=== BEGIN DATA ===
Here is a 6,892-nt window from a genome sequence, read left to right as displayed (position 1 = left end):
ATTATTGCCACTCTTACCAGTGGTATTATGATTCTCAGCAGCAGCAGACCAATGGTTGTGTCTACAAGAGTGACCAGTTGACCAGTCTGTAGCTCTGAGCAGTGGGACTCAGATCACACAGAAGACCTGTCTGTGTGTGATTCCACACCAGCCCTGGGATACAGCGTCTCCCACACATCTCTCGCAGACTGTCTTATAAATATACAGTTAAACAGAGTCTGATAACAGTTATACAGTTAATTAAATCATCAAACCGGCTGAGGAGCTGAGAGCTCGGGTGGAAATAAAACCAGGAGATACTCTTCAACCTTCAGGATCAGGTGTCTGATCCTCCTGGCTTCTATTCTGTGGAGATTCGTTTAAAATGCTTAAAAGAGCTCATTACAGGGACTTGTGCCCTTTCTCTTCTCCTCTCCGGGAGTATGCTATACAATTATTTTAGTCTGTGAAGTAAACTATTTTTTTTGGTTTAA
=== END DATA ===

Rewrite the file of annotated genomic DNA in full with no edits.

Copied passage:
Here is a 6,892-nt window from a genome sequence, read left to right as displayed (position 1 = left end):
ATTATTGCCACTCTTACCAGTGGTATTATGATTCTCAGCAGCAGCAGACCAATGGTTGTGTCTACAAGAGTGACCAGTTGACCAGTCTGTAGCTCTGAGCAGTGGGACTCAGATCACACAGAAGACCTGTCTGTGTGTGATTCCACACCAGCCCTGGGATACAGCGTCTCCCACACATCTCTCGCAGACTGTCTTATAAATATACAGTTAAACAGAGTCTGATAACAGTTATACAGTTAATTAAATCATCAAACCGGCTGAGGAGCTGAGAGCTCGGGTGGAAATAAAACCAGGAGATACTCTTCAACCTTCAGGATCAGGTGTCTGATCCTCCTGGCTTCTATTCTGTGGAGATTCGTTTAAAATGCTTAAAAGAGCTCATTACAGGGACTTGTGCCCTTTCTCTTCTCCTCTCCGGGAGTATGCTATACAATTATTTTAGTCTGTGAAGTAAACTATTTTTTTTGGTTTAA